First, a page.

He covered the Iran-Iraq war, photographed while under fire in Beirut, Cambodia, the Philippines and during the first Gulf War, and he recorded the disintegration of Yugoslavia.
He has accrued dozens of awards including numerous from picture-of-the-year competitions, awards for excellence from press associations, and individual acknowledgment from magazines such as Life and Time.
Some of his work was also included in the handsome Magnum Degrees collection published in 1999 to celebrate its 50th anniversary.
That McCurry has survived is testimony to his skills, smarts and preparation.
“I don’t do anything rash until I understand the people, how they’ll react to the camera, and the risks involved. I get a gut felling of what I’m getting in to.
“Then, if you are careful and use good judgement, you are able to do a lot. If you get into a zone of concentration or understanding the ebb and flow of the situation, you’ll be okay.
“I’m almost always with a local person I trust and whose judgment I value. I look on his face and gauge my chances. It’s sort of intuition and going with your instincts, and all the incoming -- whether its mortar rounds or rockets -- is random to a point.
“But you can get a sense of when to back off and when to go forward.”
McCurry says that confronted with the chance to save a life in battle or capture the image he has no doubts about what he would do.
“The whole point is to have some positive effect and that gives you the justification for pointing your camera into a dying person’s face. Journalism and witnessing events is important, but faced with the choice the first priority is to help somebody.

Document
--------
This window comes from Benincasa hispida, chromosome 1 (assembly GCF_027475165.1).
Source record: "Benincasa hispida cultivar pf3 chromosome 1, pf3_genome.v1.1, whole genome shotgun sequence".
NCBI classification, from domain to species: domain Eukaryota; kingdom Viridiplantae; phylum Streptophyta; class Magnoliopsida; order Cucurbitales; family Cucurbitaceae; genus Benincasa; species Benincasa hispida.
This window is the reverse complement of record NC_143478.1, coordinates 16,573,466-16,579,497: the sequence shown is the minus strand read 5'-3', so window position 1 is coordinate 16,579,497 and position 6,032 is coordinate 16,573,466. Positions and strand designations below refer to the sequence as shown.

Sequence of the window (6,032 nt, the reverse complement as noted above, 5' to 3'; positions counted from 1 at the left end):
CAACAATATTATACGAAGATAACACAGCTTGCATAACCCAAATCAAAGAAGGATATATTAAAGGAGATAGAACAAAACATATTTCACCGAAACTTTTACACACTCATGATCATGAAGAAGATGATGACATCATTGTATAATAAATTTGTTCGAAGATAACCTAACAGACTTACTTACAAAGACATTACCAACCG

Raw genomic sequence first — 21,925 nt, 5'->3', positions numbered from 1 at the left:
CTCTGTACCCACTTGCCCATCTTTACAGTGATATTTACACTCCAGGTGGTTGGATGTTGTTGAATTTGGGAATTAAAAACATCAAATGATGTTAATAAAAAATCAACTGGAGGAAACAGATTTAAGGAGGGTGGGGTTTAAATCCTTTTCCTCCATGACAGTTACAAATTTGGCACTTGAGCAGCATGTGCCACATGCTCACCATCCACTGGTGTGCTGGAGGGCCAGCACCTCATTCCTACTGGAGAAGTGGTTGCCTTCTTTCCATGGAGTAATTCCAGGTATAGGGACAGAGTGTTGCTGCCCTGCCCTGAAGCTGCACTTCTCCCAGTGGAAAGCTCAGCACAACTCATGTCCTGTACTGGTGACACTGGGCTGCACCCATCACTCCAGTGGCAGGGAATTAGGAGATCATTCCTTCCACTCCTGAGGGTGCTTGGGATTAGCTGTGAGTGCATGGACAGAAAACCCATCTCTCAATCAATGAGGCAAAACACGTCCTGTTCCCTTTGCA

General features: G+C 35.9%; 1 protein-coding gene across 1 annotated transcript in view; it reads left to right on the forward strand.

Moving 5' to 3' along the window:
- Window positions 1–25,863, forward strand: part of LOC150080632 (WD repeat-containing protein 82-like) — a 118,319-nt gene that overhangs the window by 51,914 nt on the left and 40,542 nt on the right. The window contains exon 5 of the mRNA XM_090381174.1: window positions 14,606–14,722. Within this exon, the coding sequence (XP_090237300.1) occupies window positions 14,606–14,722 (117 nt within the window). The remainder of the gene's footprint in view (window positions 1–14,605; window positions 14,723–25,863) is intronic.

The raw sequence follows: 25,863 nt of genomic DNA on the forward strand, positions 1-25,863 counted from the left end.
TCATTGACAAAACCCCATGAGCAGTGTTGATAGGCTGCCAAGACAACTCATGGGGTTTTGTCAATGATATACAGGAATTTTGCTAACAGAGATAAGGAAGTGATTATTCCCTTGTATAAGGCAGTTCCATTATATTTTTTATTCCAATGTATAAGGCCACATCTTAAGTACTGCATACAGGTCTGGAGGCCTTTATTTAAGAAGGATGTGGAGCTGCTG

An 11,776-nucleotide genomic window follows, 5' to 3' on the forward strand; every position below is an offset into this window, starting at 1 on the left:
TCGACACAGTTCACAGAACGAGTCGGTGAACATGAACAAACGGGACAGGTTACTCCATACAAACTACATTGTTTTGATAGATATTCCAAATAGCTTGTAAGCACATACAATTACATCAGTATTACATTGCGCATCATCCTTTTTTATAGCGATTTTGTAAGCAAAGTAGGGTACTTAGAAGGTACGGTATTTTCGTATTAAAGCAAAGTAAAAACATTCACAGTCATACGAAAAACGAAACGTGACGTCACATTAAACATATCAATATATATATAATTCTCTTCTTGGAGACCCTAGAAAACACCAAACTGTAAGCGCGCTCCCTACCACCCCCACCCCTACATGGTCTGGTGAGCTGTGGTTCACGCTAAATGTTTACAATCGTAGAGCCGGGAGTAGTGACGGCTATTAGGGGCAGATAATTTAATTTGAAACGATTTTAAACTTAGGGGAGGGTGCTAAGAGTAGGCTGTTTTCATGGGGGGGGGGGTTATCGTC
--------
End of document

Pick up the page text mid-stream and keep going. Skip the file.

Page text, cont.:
“It depends on the situation however. If you are in a famine in Africa the big picture is probably more important than passing out candy bars. But if there was a situation where it is pulling somebody from a flaming wreck in Rwanda or Bosnia, it would be hard to live myself if I thought I could have saved somebody’s life but rather I took a few frames of film.”
And what has McCurry learned about Mankind after the carnage and cruelty he has witnessed?
Two things: the resilience of people and how they can normalise a situation (“even when they’ve had a leg severed or lost a family, they are in time able to bounce back”); and that “people are generally the same whether in Afghanistan or Brooklyn, Bosnia or Burma -- we all want respect and much the same things.
“If you approach people in a small village in Yemen with a smile, they respond the same way somebody in New York would, yet they are worlds apart and might as well be on different planets.
“Human nature is much the same everywhere. You can be under gunfire in Kabul surrounded by Islamic zealots with crazed looks in their eyes and hell-bent on going to Paradise if they are killed, and think these are horrific conditions.
“But when you are in that, things seem pretty normal and if you pick up the camera people have the weirdest reactions, even when bombs are raining on them
“What keeps me going is that I love exploring the world, and the unpredictability of the lifestyle of travelling around.”
Of course it isn’t all mad militants and grinding poverty, sometimes he gets to photograph Angkor Wat for a National Geographic photo-spread.
“Yes, and that’ll be very contemplative, peaceful and quiet. A very interesting change of pace.”